About that gas bubble . . .

October 12, 2011

Yesterday, I posted a word of caution about a possible bubble in unconventional gas.  I didn’t have any data to back it up, it was just a sense I was getting from all the proposals and news that cross my desk on a daily basis.   Well, I may be close to some actual data.  Today, I was reading a long interview with Stephan Singer, Global Policy Director for the World Wildlife Fund.  The WWF is a big promoter of renewable energy, with a stated (and, in my opinion, delusional) goal of a 100% elimination of the use of fossil fuels by 2050.  Singer sees that goal threatened by the sudden availability of trillions of cubic feet of unconventional gas.   In the midst of that interview, Singer references “the McKinsey report,” which, among other things concluded “that by 2030, if all the gas investments taking place materialize, which are currently in the pipeline, we will have more than twice as much gas as even would be considered needed in a ‘business as usual’ scenario.”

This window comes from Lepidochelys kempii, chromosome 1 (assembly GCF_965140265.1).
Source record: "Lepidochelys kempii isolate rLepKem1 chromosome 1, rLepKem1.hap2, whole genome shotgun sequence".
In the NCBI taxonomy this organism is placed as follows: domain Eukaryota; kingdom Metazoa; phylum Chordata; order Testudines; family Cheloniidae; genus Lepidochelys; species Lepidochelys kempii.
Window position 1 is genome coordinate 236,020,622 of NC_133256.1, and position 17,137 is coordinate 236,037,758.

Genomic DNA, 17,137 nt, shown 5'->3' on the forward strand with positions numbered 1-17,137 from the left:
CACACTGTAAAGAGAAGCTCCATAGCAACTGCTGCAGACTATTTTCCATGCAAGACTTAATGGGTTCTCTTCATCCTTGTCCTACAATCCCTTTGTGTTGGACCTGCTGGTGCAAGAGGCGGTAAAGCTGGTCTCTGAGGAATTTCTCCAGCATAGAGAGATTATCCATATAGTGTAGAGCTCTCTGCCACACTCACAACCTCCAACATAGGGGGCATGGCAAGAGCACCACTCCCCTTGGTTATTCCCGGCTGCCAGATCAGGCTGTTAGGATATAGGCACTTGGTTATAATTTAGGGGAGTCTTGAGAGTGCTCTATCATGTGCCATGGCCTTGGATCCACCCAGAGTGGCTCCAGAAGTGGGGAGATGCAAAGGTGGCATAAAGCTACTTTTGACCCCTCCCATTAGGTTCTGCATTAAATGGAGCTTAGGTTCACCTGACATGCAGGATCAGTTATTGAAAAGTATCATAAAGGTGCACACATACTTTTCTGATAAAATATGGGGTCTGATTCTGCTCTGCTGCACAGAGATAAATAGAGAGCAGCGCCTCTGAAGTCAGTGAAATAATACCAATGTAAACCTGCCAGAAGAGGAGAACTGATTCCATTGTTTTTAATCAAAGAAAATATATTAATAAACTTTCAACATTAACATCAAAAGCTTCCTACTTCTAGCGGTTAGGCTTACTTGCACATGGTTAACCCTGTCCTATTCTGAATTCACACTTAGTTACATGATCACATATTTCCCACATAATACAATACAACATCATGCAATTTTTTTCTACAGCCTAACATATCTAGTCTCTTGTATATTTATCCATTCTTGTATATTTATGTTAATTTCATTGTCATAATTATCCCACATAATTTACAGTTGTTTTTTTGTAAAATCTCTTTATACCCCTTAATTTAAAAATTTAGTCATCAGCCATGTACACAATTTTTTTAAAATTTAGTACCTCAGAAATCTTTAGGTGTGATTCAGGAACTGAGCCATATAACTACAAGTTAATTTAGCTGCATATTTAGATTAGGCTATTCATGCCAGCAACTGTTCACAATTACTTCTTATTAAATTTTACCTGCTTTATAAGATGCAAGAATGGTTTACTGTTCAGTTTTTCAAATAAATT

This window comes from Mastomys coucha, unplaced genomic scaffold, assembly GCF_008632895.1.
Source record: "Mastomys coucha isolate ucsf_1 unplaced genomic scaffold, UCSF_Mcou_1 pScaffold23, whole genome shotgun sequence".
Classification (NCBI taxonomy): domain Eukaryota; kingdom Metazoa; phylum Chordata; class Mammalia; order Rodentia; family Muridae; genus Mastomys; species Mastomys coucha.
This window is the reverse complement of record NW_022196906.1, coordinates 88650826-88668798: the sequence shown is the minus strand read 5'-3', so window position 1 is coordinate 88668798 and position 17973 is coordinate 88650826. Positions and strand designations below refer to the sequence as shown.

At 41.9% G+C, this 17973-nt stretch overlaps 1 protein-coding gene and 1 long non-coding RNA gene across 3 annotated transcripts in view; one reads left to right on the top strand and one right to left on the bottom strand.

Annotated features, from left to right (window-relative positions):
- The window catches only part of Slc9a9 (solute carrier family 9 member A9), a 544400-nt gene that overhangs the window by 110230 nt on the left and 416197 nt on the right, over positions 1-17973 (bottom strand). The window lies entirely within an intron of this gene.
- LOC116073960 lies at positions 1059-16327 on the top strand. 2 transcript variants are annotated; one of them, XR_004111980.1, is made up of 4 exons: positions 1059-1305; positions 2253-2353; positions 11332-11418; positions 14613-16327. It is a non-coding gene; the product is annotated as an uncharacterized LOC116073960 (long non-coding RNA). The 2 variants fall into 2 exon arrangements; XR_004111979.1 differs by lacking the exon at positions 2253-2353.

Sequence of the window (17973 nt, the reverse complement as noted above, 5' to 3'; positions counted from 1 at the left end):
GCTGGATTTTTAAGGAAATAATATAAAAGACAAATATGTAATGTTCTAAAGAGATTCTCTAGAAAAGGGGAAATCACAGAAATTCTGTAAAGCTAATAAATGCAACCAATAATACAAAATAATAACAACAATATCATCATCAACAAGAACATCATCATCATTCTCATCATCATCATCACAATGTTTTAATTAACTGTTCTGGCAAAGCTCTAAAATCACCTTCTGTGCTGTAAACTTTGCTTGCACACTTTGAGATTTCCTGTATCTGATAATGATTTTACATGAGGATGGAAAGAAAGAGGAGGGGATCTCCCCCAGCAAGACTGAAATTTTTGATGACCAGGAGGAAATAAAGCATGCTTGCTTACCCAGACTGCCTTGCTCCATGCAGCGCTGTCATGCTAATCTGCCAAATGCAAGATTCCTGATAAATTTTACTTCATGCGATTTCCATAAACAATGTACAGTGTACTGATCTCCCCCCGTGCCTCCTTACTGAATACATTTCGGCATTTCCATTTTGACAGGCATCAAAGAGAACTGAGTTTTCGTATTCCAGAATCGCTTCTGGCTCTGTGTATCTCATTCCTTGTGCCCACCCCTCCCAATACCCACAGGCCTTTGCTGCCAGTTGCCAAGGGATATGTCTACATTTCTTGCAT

Now, I have not read this study myself, so I can say neither whether Singer’s characterization is accurate nor whether the study itself is sound.   I assume that he is referencing a study by McKinsey & Co., but I cannot find a recent natural gas study available on their website.  If anyone knows what study Singer is speaking about and can direct me to a copy, I would be very grateful.



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  2. […] a pair of posts last October (here and here), I wondered whether we might be in or approaching a “gas bubble” due to the rapidly […]

  3. […] (even if decelerating)  fossil fuel use on global warming.   However, it is my belief that growing supply could very well outstrip growing demand over this time frame, which would cause prices to fall.  That would leave room for carbon taxes, the revenues from […]

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